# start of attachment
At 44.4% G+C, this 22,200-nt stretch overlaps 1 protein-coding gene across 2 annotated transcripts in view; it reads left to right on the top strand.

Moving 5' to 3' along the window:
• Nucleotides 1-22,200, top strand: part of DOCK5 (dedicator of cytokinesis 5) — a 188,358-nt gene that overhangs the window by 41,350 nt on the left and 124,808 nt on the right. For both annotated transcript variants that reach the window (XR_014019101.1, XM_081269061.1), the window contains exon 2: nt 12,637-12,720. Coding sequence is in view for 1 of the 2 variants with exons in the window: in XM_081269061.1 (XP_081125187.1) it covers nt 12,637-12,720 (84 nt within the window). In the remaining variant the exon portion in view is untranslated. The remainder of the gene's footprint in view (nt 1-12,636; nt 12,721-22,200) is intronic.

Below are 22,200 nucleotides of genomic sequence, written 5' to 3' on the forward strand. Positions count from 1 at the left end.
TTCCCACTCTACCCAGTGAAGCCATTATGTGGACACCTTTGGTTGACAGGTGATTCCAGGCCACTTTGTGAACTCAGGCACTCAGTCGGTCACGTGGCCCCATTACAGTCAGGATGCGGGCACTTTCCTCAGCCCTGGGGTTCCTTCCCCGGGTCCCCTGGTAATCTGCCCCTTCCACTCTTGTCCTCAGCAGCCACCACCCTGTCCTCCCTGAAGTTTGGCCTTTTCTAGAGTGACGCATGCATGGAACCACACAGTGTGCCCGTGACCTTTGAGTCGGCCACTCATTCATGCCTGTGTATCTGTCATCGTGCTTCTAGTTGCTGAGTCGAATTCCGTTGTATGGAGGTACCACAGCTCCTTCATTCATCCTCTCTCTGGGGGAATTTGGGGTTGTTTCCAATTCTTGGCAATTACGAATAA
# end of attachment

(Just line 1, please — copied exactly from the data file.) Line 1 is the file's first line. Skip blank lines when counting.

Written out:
At 44.4% G+C, this 22,200-nt stretch overlaps 1 protein-coding gene across 2 annotated transcripts in view; it reads left to right on the top strand.